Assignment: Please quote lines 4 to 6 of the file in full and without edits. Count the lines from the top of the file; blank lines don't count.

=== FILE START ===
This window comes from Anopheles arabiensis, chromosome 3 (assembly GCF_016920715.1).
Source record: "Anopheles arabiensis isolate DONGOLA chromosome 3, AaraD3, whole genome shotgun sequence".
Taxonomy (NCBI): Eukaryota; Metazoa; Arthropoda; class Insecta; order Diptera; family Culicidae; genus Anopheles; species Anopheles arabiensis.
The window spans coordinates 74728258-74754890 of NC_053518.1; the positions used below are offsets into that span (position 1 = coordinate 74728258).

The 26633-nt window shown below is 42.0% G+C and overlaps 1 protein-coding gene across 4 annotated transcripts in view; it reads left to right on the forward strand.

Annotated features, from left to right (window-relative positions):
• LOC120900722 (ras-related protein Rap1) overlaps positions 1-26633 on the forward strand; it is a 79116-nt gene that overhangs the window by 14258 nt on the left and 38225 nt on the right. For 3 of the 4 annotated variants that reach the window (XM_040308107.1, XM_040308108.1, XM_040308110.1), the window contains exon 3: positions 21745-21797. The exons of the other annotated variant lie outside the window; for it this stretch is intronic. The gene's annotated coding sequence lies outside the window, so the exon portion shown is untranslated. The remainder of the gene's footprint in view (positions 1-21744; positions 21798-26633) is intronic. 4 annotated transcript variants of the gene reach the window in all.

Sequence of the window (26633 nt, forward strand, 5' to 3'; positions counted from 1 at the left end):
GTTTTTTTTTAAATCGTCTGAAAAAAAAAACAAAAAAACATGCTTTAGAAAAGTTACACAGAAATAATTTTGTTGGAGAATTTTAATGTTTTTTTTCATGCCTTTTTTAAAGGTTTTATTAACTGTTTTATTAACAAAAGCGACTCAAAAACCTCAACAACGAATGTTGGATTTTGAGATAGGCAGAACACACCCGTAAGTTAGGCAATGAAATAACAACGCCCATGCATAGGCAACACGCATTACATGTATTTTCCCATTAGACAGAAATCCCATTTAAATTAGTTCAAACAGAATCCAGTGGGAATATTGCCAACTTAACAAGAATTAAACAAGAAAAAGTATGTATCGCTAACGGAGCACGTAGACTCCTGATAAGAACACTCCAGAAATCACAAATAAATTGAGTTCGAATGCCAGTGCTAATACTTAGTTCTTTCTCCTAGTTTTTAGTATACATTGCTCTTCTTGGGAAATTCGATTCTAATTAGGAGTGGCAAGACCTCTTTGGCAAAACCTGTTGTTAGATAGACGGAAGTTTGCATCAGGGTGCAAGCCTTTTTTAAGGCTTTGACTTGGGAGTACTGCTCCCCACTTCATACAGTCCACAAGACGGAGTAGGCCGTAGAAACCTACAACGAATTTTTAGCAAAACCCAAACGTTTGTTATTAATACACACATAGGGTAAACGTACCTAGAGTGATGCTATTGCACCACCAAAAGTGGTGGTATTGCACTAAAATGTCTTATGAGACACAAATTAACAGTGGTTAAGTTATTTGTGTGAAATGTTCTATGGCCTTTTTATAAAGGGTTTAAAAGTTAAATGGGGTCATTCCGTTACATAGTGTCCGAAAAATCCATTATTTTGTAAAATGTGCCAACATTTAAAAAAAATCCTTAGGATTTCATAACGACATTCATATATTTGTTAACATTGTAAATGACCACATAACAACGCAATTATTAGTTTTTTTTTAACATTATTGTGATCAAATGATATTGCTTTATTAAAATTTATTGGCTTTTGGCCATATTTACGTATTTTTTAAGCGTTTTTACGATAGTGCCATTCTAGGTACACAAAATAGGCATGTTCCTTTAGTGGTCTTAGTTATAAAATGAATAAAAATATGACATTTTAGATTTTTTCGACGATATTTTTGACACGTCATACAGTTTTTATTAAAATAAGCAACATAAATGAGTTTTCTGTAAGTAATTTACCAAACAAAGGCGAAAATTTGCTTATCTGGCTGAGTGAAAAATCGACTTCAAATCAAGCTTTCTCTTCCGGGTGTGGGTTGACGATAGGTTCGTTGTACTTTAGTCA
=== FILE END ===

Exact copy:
The window spans coordinates 74728258-74754890 of NC_053518.1; the positions used below are offsets into that span (position 1 = coordinate 74728258).

The 26633-nt window shown below is 42.0% G+C and overlaps 1 protein-coding gene across 4 annotated transcripts in view; it reads left to right on the forward strand.

Annotated features, from left to right (window-relative positions):